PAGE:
Before the First War of Schleswig, plans had been made in Schleswig to construct a railway from Flensburg, via Husum, to Tönning to limit German influence on trade. However, these plans were hampered by the war and the new political system. In 1852, the construction company Peto, Brassey and Betts (represented in Scandinavia by Samuel Morton Peto) was granted concession to build the line, which opened on October 6, 1854. The railway was very successful, carrying English transit goods until 1857, when the Oresund toll was abolished.
- Koed, Jan (1997). Danmarks Jernbaner i 150 år. Forlaget Kunst og Kultur. ISBN 87-7600-199-7.
History of rail transport in Europe Sovereign
- Bosnia and Herzegovina
- Czech Republic
- San Marino
- United Kingdom
States with limited
- Northern Cyprus
- South Ossetia
Wikimedia Foundation. 2010.
Look at other dictionaries:
Rail transport in Denmark — Denmark DSB IC3 Operation National railway DSB Infrastructure company Banedanmark … Wikipedia
History of rail transport in the Netherlands — This article is part of the history of rail transport by country series. Opening of the first railroad in the Netherlands The history of rail transport in the Netherlands is generally considered to have begun on September 20, 1839 when the first… … Wikipedia
History of rail transport in Germany — This article is part of the history of rail transport by country series German Railway history began with the opening of the steam hauled Bavarian Ludwig Railway between Nuremberg and Fürth on 7 December 1835. This had been preceded by the… … Wikipedia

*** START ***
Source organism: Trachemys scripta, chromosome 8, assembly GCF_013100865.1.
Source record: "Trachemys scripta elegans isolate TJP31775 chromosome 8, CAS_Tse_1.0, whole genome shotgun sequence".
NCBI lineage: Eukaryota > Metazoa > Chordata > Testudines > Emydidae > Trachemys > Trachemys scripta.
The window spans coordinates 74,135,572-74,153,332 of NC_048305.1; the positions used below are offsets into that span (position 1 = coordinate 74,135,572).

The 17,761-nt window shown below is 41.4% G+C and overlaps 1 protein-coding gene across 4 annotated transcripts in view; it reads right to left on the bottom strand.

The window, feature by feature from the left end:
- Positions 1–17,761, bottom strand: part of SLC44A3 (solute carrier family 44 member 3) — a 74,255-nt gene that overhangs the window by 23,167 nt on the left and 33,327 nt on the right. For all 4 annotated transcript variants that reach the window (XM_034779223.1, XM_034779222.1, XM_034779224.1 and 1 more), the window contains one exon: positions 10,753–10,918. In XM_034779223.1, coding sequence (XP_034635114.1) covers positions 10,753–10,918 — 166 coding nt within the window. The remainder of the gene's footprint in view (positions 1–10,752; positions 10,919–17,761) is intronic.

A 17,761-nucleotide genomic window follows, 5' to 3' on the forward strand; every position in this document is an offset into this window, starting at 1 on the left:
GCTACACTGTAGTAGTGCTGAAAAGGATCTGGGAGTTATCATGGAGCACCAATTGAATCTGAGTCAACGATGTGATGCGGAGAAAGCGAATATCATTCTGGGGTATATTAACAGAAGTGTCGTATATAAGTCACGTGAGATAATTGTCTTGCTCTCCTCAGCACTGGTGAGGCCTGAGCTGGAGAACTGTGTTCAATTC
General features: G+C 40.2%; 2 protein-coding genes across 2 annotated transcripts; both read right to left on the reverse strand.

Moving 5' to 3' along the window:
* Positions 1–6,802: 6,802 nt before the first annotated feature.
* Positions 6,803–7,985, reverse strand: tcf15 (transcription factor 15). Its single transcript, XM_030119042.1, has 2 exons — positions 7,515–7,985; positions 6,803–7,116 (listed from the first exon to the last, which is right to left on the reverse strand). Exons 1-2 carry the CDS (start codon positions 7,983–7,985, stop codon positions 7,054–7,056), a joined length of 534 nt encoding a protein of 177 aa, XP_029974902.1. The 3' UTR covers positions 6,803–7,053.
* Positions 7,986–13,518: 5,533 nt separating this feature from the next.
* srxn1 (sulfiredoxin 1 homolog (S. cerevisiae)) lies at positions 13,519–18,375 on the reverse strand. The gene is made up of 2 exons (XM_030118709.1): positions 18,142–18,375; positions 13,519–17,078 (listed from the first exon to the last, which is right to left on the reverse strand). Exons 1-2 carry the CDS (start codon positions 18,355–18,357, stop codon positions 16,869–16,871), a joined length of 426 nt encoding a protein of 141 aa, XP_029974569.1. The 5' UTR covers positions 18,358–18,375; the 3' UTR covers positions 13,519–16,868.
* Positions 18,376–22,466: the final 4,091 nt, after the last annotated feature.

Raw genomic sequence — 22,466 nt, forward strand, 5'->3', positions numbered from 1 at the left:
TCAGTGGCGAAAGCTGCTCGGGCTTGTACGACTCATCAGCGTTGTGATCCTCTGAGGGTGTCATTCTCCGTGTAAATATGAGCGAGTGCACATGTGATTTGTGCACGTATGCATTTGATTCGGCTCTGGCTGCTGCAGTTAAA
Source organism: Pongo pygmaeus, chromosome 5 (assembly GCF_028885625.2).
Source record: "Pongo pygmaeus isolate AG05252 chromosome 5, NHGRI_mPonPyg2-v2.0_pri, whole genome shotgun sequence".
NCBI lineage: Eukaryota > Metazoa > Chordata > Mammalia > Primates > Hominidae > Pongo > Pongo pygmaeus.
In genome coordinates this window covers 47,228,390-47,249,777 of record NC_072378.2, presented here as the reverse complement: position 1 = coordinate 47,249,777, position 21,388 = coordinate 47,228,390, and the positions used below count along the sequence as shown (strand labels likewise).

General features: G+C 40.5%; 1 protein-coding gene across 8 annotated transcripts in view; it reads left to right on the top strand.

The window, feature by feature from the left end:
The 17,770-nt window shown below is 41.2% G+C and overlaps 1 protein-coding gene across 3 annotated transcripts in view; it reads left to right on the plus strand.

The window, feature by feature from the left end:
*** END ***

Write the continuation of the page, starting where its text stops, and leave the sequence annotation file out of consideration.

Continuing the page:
History of rail transport by country — Asia* IndiaEurope* Denmark * France * Germany * Great Britain * Ireland * Italy * The Netherlands * Poland * Spain * SwedenNorth America Oceania * Australia * Fiji * Hawaii * New Zealandee also* History of rail transport * * Timeline of railway… … Wikipedia
Rail transport in Norway — Norway Bergensbanen at Finse, the highest point of the Norwegian railways. Operation National railway … Wikipedia
Rail transport in Sweden — Sweden Operation National railway SJ Infrastructure company Swedish Transport Administration Statistics System length Total 12,821 kilometre … Wikipedia
Rail transport in the Netherlands — The Netherlands Syntus LINT on a bridge near Westervoort. Operation National railway … Wikipedia
Rail transport in Germany — As of 2005, Germany had a railway network of 41,315 km. 19,857 km are electrified. The total track length was 76,473 km. The UIC Country Code for the German railway system is 80.Deutsche Bahn and ca. 150 private railway companies operated a total … Wikipedia
Rail transport in Vatican City — Vatican Railway Ferrovia Vaticana Vatican City railway station Overview System Holy See railway Status … Wikipedia
Rail transport in Iceland — Iceland does not have a public railway system and though there have been three small railways none has formed a part of the public transport network. Reykjavík Harbour Railway The track network Probably the most well known Icelandic rail project … Wikipedia